Kenosha man's conviction in wife's poisoning vacated
MILWAUKEE — A federal judge has overturned a Wisconsin man's conviction for first-degree intentional homicide in the 1998 poisoning death of his wife.
Chief U.S. District Judge William Griesbach ordered that Mark Jensen be released from prison within 90 days, according to the Kenosha News.
Jensen, of Pleasant Prairie, was charged in 2002 with poisoning his wife, Julie Jensen, with antifreeze four years earlier. Jensen appealed his case in state court, then at the federal level. Griesbach found Jensen's constitutional rights were violated during the trial.
The case was held in Walworth County in 2008 because of pretrial publicity in Kenosha County. The trial last over six weeks, and the jury deliberated more than 32 hours over three days.
The case was unusual because Julie Jensen told neighbors and a doctor she believed her husband had never forgiven her for an affair she had years earlier, and that she suspected he wanted to kill her. She told police he was researching poisons on his computer, and she left a letter with a neighbor saying that if she died her husband should be the primary suspect.
A fierce legal debate ensued over whether the letter and statements could be used in court. Jensen's attorneys argued that if the letter and statements were admitted, it would violate Jensen's right to confront his accuser.
The state Supreme Court said a defendant loses the right to confrontation if the defendant has done something to make the witness unavailable to testify. If prosecutors could prove Jensen caused his wife's absence in court, he would lose his right to confrontation and the letter and statements were fair game, it said.
Kenosha County Circuit Judge Bruce E. Schroeder decided the evidence showed Jensen had thus forfeited his right to confrontation. A jury convicted Jensen of first-degree intentional homicide in 2008 and he was sentenced to life in prison.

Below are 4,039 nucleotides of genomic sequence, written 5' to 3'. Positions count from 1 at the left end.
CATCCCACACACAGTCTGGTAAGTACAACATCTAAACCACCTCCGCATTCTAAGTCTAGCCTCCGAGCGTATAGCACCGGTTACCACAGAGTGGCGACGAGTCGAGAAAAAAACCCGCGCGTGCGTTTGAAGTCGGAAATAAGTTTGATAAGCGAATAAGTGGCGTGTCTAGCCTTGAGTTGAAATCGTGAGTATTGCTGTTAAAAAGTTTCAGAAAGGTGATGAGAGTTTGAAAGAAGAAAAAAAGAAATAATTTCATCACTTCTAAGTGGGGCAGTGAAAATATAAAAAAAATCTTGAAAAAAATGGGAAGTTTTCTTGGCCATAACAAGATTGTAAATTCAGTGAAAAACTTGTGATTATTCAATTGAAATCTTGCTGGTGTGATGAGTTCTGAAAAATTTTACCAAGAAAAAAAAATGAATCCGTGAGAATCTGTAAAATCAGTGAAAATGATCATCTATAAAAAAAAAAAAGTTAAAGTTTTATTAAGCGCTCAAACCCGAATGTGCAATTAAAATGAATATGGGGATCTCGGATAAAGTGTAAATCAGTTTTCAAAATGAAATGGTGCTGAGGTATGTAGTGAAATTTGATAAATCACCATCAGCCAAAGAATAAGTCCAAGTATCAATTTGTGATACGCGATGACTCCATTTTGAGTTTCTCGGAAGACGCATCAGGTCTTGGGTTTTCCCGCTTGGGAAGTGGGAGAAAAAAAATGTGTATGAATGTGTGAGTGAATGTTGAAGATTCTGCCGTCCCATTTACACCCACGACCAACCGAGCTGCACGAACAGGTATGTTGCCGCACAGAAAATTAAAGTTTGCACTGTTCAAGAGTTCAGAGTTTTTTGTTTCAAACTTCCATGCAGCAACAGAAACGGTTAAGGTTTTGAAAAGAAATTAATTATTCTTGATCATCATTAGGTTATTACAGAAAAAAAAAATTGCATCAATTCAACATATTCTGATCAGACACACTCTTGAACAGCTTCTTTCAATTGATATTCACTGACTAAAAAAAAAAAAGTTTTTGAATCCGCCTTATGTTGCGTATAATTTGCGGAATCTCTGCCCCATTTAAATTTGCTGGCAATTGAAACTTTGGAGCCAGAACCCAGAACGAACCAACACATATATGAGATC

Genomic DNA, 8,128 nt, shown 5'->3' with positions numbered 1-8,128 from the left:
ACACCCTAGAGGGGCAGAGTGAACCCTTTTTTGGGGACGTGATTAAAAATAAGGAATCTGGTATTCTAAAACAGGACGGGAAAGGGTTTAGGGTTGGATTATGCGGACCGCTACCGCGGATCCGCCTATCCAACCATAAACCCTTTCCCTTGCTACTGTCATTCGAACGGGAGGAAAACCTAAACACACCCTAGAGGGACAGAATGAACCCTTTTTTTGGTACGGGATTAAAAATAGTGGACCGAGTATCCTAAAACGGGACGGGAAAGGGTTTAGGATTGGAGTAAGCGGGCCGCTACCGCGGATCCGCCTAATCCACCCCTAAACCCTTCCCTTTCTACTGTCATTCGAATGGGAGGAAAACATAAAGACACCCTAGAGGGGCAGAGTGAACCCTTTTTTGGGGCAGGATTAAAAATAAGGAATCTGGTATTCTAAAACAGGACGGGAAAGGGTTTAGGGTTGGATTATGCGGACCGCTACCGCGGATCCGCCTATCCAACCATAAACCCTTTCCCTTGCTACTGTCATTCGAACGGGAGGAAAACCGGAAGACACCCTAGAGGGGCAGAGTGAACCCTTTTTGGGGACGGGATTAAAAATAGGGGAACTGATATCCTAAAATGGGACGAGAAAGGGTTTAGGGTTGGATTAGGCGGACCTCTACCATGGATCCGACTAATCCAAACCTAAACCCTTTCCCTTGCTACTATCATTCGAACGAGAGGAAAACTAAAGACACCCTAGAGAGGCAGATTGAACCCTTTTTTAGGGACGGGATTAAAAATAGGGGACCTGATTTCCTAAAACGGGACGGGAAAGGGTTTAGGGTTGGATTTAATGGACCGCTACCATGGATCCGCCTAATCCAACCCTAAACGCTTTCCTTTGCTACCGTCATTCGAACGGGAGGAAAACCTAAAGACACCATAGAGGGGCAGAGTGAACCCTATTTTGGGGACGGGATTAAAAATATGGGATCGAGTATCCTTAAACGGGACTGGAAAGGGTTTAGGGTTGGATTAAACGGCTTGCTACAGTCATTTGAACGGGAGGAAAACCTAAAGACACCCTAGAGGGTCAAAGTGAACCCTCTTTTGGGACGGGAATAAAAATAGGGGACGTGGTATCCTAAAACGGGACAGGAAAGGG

But the case took another turn months after his conviction when the U.S. Supreme Court clarified how a defendant forfeits the right to confrontation. The high court said a defendant must act with the express intent to keep a witness from testifying — a narrower interpretation than the Wisconsin Supreme Court's view.
Jensen argued on appeal that the U.S. Supreme Court's approach trumps the state, making the letter and statements inadmissible.
The appeals court didn't analyze whether the letter and statements were admissible. The court instead assumed they were wrongly admitted into evidence but ruled the mistake was harmless. Prosecutors had plenty of other evidence to back up the accusations in both the letter and statements, the court ruled.
For instance, Jensen sent emails to his mistress discussing how they could clean up their lives; Jensen's home computer showed a history of Internet searches about poisons; he was bitter about his wife's affair; and he told a co-worker about websites on undetectable poisons, the court said.
Rose, Jensen's attorney, argued the letter was anything but harmless, saying it swayed the jury to convict his client.
"That's what led this case to even be charged," he said. "For the court of appeals to assume the jury paid no heed to the letter defies common sense."
The state has yet to decide if the case will be retried or appealed to a federal court.